- Communication – cross cultural communication
- Scholar – develop research and teaching skills/projects in the field of global surgery and health disparities; needs for education and training of local personnel
- Advocate – health equity, policy, economics
- Professional - health and human rights; ethics
- Collaborator – as part of health care delivery, research and teaching teams in local and international settings
- Medical expert – clinical & surgical skills, humanitarian emergency response; explore paradigms for establishing sustainable surgical infrastructure in resource limited environments
- To support trainees in acquiring global surgery skills and exposure to enhance their contribution to improving the health of populations in low and middle-income countries and local communities.
- To introduce trainees to the university Global Health community, across Departments and disciplines and international agencies (e.g. WHO)
- To prepare trainees for clinical, teaching, research, programmatic and policy work in low and middle income environments
- To foster a lifelong commitment to health equity and the achievement of the highest possible global health outcomes, with a particular focus on surgical care
The GSSP is a longitudinal experience comprised of two components:
- Participation in the Global Health Education Initiative (GHEI) certificate program, led by University of Toronto Postgraduate Medical Education; which is typically completed over 1-2 years depending on your schedule and timeline. The GHEI, offered to all programs and specialties is a structured, evidence-based curriculum delivered in a small group format. GHEI sessions typically take place weekday evenings (6pm-9pm) with some weekend (9am-3pm) options.
The University of Toronto is home to one of the largest concentrations of Global Health leaders in the world. As GHEI participants, you will have access to these individuals who have committed to sharing their expertise and passion for global health with you. The GHEI also provides significant opportunity for networking with others in the global health community and so provides a very important foundation for those considering a career with an academic focus in global surgery. More information on the GHEI can be found from this link.
ii) A minimum of four weeks of field work organized as a global health elective with one of several mentors in the Department of Surgery. Opportunities at the local level should also be considered including exposure to rural/remote & indigenous communities. Trainees should identify mentors prior to enrolling in the GSSP. As arranging a global health elective can be challenging, PGME has developed a step-by-step process to guide you. More information on global health electives can be found from this link. Options for electives at international agencies (e.g. WHO) might also be considered.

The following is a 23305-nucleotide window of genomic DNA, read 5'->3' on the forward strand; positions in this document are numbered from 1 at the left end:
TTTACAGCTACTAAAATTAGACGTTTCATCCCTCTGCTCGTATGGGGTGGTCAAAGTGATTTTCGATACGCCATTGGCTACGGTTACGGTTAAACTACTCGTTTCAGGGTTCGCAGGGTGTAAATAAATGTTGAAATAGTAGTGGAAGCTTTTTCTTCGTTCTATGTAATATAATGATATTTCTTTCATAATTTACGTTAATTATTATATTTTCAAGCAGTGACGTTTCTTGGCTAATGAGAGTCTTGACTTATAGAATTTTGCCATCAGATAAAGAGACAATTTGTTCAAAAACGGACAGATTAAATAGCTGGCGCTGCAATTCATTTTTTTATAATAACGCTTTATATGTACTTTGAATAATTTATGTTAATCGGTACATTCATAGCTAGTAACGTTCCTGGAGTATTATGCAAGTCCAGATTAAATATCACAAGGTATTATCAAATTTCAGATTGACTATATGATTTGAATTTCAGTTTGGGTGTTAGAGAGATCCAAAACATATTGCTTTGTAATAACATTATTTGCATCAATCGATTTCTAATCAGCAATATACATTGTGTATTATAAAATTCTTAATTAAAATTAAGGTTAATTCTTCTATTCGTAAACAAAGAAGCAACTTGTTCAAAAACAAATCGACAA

These components of the GSSP do not need to be completed concurrently but the first year of the GHEI should be started no later than the PGY3 year.
The 4 weeks of field work can be performed anytime over the course of your residency, and is dependent upon approval from you Program Director. You will receive a certificate from GHEI at the completion of the curriculum and be recognized as having completed the GSSP when both the GHEI curriculum and the field work have been completed.
Global Surgical Scholar program participants will be encouraged to attend and contribute to global health educational events at the Departmental and University level (i.e. Global Surgery Journal Club, Global Surgery Symposium and Research Day, PGME Global Health Day), as well as national and international workshops, conferences and partnership programs where appropriate.
For more information on the Global Surgical Scholar Program, the Global Health Education Initiative and Global Health Electives please contact firstname.lastname@example.org from PGME Global Health or Joanna.email@example.com from the Department of Surgery.
The Bethune Round Table in Global Surgery
FRIDAY MAY 25TH 2018 - SUNDAY MAY 27TH 2018
THE ROLE OF THE TRAINEE
Full program and registration links coming soon.
The University of Toronto is honoured to be hosting the Bethune Round Table in Global Surgery next spring. This year's program will highlight the contributions of residents and fellows, both those who are currently engaged and veterans who began their involvement during training. We aim to inspire the next generation of healthcare providers to be the greatest game-changers yet, and hope to see you there.
2nd Annual Education Scholars Symposium
Feb 16th 2018, 1-5pm
Peter Gilgan, Multi-Media Room
The Department of Surgery's 3rd Annual Global Surgery Symposium
FRIDAY FEBRUARY 23RD 2018, 1:00-5:00 PM
Guest speaker and full program coming soon.
Our annual symposiums have been fantastic experiences for our MD students, residents, fellows, and faculty alike to hear from some exceptional individuals.
2017's keynote speakers included Dr. Andrew Leather (King's College, UK) and Dr. Milliard Derbew (Addis Ababa University, Ethiopia). Our guest speakers included Drs. Oleh Antonyshyn, Georges Azzie, Rajiv Singal, and Ted Gerstle. A resident panel was moderated by Dr. Andrew Howard and residents Drs. Maeve Trudeau, Joshua Ng-Kamstra, and Anna Dare.
2016's keynote speaker was notable UK neurosurgeon and author Dr. Henry Marsh. Our guest speakers included showcased work from Drs. Jim Rutka, Mark Bernstein, Mojgan Hodaie, Laila Kasrai, Lee Errett, Georges Azzie, Bernie Goldman, Peter Chu, Walid Farhat, and Frank Papanicolaou.
Global Faculty in the News
Dr. Oleh Antonyshyn to receiving Helping Hands Humanitarian Award (17 April 2017)
Canadian doctors rebuild bodies shattered by war (7 March 2017)
A story to lift your heart: Toronto doctor’s book tells the inspiring story of Save a Child’s Heart
Canadian doctors help turn around injured Ukrainian boy’s life (30 Jan 2016)
Ukraine Pediatric Fellowship Program: Impact report
Mission of mercy: Toronto surgeons treat burn victims on remote Bangladesh island (21 March 2016)
Canadian eye surgery could prevent blindness in thousands worldwide
Strengthening smiles and medical carecapacity in India
Transferring knowledge: Barrick beyond borders
Dr. Homer Tien: From the battlefield to the ER